ITL #150 Best person for the corporate affairs job: why instinct matters as much as intellect6 years, 11 months ago
Corporate affairs is an increasingly influential and demanding role. All the more reason to think very carefully when recruiting to the team. By Sue Foley.
It is good to read how we are seeing the rise and rise of people in the Corporate Affairs position. All of us will have been in countless meetings where it’s the Corporate Affairs Executive who suddenly calms the room with a few well-chosen words that can actually be summed up by two words – common sense.
The question I put to everyone is how we ensure the right people with the right instincts are hired in the first place into the Corporate Affairs area. I had one boss who was straight up and said the only type of person he wanted was someone with numerous “battle scars”. He didn’t care what university they had been to or how many letters they had after their name or how many connections they had on LinkedIn. It was all about the experiences they had been through and situations they had dealt with.
How do you choose the right person? But more importantly, what are we all doing to foster succession and choose right at the start those who are going to be the leaders in the reputation war rooms across the globe?
Too often I see the job positions that list some extremely prescriptive criteria that fit a certain stereotype. While it means less time in the interview process as 80 per cent will be excluded straightaway, are we turning away our potential best?
There is no doubt the issues we are dealing with today are becoming more complex, more complicated and thanks to the growing range and users of social media, cut deep and wide in a matter of seconds.
Exceptional emotional quotient
So aside from intellectual grunt, the people we need are those with courage, resilience, and an EQ that rates off the planet.
I am sure like me you are often asked what your job entails. Unlike legal, or HR, in Corporate Affairs there are no real defined boundaries. You are there to organise the celebrations when things go well, then when it turns ugly you are the one that also has to ensure there is still an organisation around that can celebrate after disaster strikes.
I look at some of what I had to deal with just today. An interview with the CEO between a well-known journalist eager for something the others hadn’t got yet, so you look at what you can release that won’t upset others that someone else got it first, but creates enough excitement to keep the journo happy.
Then there was the social media issue where the boyfriend (now ex) of a staff member had somehow been able to attend an internal meeting and had then posted comments on Facebook.
Did I mention the technical hitch that fortunately was corrected before it impacted a million plus customers?
Back in the day
There was a time of grace where often the career path was you did your time as a journalist, moved into communication and in no time at all were the closest confidante of the C-suite. Now there are many moving parts and bodies.
Flexibility and resilience to deal with constant change most probably matters as much as being able to understand a balance sheet for the annual results. Knowing the health and safety risks of being a Board Director and why they are so interested in how you are dealing with reputational matters is also high up on the capability list.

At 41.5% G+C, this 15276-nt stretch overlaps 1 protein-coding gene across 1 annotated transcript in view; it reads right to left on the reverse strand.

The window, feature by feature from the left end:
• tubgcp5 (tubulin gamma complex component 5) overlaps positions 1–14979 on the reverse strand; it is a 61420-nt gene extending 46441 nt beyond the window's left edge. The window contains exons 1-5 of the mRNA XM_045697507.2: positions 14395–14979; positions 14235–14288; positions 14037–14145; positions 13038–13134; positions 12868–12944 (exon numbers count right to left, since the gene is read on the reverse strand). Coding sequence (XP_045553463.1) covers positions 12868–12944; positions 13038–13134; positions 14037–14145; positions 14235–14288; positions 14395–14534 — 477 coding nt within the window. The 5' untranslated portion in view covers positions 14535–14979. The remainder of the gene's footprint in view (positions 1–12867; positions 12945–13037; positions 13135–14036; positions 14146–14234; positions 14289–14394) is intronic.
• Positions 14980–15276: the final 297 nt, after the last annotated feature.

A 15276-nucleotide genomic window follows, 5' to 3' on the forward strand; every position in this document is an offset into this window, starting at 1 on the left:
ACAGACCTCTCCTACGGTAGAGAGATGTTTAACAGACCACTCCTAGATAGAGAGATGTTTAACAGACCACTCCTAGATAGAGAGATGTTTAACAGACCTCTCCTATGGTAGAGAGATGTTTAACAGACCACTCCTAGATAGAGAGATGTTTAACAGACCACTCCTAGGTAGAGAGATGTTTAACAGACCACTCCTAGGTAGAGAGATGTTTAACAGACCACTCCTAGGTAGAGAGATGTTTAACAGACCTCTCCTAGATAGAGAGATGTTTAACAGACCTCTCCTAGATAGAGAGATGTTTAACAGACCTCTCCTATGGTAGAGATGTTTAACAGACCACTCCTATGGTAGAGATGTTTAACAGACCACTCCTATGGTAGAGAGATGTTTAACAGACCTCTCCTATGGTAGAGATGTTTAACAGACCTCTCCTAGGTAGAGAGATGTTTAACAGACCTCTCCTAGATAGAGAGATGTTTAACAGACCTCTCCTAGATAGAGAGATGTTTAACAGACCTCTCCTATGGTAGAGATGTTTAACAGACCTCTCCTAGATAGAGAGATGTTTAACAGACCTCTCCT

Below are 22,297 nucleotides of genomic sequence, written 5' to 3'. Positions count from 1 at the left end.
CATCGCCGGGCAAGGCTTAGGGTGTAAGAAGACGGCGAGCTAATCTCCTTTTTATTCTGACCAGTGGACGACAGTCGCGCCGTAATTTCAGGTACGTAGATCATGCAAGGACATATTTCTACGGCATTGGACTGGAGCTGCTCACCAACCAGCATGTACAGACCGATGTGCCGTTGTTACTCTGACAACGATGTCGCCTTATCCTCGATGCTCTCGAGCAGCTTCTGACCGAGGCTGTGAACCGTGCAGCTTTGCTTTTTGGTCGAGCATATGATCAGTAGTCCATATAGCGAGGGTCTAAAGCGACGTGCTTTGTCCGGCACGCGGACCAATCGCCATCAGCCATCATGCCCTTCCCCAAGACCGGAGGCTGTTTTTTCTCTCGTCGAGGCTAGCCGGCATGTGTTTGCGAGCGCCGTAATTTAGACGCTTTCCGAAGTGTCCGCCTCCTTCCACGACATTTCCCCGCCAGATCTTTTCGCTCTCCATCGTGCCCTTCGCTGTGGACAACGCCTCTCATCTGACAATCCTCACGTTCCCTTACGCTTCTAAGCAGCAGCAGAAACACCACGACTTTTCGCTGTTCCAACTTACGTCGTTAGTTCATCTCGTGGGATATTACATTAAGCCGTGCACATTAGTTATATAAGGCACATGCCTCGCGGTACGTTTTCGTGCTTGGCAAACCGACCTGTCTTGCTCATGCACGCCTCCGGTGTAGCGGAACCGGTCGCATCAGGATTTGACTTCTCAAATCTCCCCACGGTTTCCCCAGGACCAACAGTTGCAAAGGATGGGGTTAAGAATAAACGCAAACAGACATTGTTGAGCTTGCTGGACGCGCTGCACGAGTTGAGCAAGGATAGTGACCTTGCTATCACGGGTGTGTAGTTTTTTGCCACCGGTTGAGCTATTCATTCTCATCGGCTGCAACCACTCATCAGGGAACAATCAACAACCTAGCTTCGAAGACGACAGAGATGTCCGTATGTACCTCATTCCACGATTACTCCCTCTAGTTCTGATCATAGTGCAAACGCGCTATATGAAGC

Taking on the wrong people can be costly and getting rid of them even more so. However, I believe with the growing complexity of business today there is a need to look beyond the normal stereotype to bring into corporate affairs. You need people quick on their feet, resilient, calm under pressure…but with enough gravitas that the senior management team will take them seriously.
That person may therefore come from a very non-traditional source, in fact may already exist in your company now. You have commented on their attitude and agility but have not given a second thought to bringing them on board.
My final comment, think again. It may be the best reputational decision you make.
About the author
Sue Foley is Director Corporate Affairs, Westpac New Zealand. She joined the Westpac Executive Team in March 2010 and is responsible for the delivery of the organisation's reputation management, including media, government relations, sustainability, community, sponsorship and internal communications. Her strong interest in the community is shown through her work as Chairperson of the Sir Peter Blake Trust and her position on the Board of the iSport Foundation.
Sue Foley is Director Corporate Affairs, Westpac New Zealand. She joined the Westpac Executive Team in March 2010 and is responsible for the delivery of the organisation's reputation management, including media, government relations, sustainability, community, sponsorship and internal communications. Her strong interest in the community is shown through her work as Chairperson of the Sir Peter Blake Trust and her position on the Board of the iSport Foundation.mail the author
visit the author's website
Forward, Post, Comment | #IpraITLWe are keen for our IPRA Thought Leadership essays to stimulate debate. With that objective in mind, we encourage readers to participate in and facilitate discussion. Please forward essay links to your industry contacts, post them to blogs, websites and social networking sites and above all give us your feedback via forums such as IPRA’s LinkedIn group. A new ITL essay is published on the IPRA website every week. Prospective ITL essay contributors should send a short synopsis to IPRA head of editorial content Rob Gray email
Share on Twitter Share on Facebook